Palo Verde Valley cotton acreage is expected to be down a bit this season, but not significantly, predicts Michael Rethwisch, University of California Cooperative Extension farm advisor in the Southern California desert valley.
Producers have done relatively well the past two seasons, especially in 2000 when yields of more than five bales were common. Last year yields for long-season cotton were 4.0 to 4.5 bales and for those who cut the crop off in August yielded 2.5 to 3.0 bales, according to Rethwisch. Producers exited early likely went into fall-seeded alfalfa or melons.
“You never expect a 2000 to happen again. The weather was more like the San Joaquin Valley and was extremely mild in the summer,” he explained. “Last season was more typical, but growers here did fairly well with yields and quality.”
Long-season cotton has returned to the desert, thanks to the introduction of genetically modified cotton containing the Bt gene to ward off pink bollworm. Before Bt cotton came in, it had become economically impossible to grow long-season cotton because of insect control costs.
However, one of the top yielding cottons not only in the Palo Verde Valley, but Imperial Valley as well as Central Arizona has been a non-transgenic.
Deltapine 565, a full-season variety topped Rethwisch's yield trials in 2001, outyielding eight other varieties in the trial, all transgenic either Bt or herbicide resistant. The conventional variety yielded 2,167 pounds per acre (harvested Jan. 11) and the micronaire was within the premium range.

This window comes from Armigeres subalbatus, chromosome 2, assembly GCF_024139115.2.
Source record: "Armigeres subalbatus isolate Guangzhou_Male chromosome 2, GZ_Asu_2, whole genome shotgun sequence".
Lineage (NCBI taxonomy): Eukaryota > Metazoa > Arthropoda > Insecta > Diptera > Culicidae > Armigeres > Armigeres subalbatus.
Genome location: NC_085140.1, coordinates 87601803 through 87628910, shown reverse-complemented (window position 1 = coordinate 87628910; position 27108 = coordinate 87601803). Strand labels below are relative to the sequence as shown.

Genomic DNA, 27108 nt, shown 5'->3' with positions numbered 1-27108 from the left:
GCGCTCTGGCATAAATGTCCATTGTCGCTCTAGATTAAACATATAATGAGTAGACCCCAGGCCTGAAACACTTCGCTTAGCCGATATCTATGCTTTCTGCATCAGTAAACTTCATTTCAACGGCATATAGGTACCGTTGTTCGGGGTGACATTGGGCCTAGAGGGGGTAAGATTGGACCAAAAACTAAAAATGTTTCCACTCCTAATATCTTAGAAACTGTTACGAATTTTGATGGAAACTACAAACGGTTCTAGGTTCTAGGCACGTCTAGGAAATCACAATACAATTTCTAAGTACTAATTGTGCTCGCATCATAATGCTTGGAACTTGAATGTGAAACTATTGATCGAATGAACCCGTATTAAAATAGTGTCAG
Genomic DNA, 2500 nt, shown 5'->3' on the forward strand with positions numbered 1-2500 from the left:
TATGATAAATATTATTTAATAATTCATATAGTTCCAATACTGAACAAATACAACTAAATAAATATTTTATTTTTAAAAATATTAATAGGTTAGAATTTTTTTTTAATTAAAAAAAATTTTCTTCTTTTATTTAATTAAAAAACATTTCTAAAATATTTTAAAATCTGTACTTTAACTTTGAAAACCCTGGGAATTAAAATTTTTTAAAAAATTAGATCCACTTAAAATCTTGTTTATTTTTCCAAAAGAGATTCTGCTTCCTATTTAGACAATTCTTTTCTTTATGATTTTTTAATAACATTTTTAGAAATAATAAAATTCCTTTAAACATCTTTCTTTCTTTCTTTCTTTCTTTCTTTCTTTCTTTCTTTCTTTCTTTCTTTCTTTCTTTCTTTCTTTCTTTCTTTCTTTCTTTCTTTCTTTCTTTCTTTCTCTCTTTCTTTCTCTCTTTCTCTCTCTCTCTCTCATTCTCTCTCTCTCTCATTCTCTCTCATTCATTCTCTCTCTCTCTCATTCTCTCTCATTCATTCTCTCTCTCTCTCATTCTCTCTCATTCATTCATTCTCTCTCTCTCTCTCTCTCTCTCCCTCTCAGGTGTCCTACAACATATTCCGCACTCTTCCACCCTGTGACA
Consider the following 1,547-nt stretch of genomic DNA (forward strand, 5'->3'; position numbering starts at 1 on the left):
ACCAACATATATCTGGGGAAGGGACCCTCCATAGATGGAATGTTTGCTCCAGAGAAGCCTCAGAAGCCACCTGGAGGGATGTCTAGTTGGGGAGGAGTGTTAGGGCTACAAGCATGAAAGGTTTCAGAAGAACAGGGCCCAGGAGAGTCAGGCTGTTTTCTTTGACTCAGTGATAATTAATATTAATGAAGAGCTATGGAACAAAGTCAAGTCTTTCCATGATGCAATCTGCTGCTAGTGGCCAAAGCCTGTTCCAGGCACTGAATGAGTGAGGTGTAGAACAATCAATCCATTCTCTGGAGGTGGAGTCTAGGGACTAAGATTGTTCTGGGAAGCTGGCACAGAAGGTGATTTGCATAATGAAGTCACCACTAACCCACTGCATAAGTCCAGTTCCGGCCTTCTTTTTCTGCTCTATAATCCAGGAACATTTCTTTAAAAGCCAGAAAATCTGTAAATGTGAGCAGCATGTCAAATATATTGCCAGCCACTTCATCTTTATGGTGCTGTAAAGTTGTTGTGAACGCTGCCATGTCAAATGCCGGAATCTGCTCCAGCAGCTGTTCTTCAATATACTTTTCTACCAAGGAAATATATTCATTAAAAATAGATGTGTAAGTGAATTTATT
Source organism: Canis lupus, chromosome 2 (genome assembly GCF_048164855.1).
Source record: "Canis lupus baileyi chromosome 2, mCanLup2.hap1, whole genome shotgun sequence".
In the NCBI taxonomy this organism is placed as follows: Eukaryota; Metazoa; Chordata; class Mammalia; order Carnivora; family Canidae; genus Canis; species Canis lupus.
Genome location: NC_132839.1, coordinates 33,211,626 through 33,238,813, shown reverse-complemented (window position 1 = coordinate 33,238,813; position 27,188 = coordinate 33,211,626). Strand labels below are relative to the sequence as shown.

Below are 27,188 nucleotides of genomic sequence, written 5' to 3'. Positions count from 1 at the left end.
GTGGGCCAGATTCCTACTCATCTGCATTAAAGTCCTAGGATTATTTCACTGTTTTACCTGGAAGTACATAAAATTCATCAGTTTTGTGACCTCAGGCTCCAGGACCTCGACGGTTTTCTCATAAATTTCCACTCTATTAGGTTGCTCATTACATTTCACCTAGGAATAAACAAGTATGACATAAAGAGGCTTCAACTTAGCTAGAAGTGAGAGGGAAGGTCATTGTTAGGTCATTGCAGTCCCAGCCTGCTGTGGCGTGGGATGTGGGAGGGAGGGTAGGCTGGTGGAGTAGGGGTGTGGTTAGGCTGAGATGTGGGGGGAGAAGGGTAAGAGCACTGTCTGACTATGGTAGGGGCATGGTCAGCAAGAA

“We had a good micronaire year last season overall,” added Rethwisch said.
Among top five
The non-transgenic variety ranked in the top five in yields in all but one of the trials in Central Arizona. It also had the highest quality. It was the longest cotton in all the trials with fiber strength of no less than 27.17 grams per text. Most of the readings were 29 or higher. It had no micronaire readings above 5.0 in all its trials.
“The variety has been very consistent in the desert and has allowed growers to make money with full season cotton without spending a lot of money on pest control,” said Rethwisch.
It is benefiting from the Bt cotton, which has reduced overall numbers of pink bollworm not only in the desert, but in Mexico as well. “More Bt cotton is being grown in Mexico now and that has reduced the pink bollworm fly-ins from the Mexicali Valley we normally see in July and August,” said Rethwisch.
Controlling pink bollworm using Bt technology has also reduced lygus pressure, even with an abundance of alfalfa in the area.
“They have lygus problems in Central Arizona, but that has been associated with alfalfa seed production,” explained Rethwisch.
“Here in the Palo Verde Valley it is all for hay. Without pink bollworm pressure and less spraying, we are preserving the beneficials in the cotton to control lygus,” Rethwisch said.
Plus, alfalfa cutting schedules are relatively short early in the year to gain dairy quality hay and that does not allow lygus to mature and move beyond the alfalfa, he explained.
“We obviously still monitor for lygus in cotton and try to use soft materials when treatment is warranted,” he said. Silverleaf whitefly continues to pose a threat, but the whitefly growth regulators continue to work well. “They have been wonderfully effective here in cotton and melons,” he said.
California's desert cotton growers use University of Arizona lygus monitoring guidelines rather than those for the San Joaquin Valley, said Rethwisch. “When we sample, we separate the nymphs and adults and make decisions on treating based on utilizing both counts,” he said.
“Bt cotton has made a big difference in how we grow cotton — both conventional and transgenic,” said Rethwisch. “We can grow long-season conventional cotton again. If we see pinkies, we can treat with non-Bt materials and still be OK.”
With cotton prices at historical lows, the economical viability of full-season cotton could not be more important.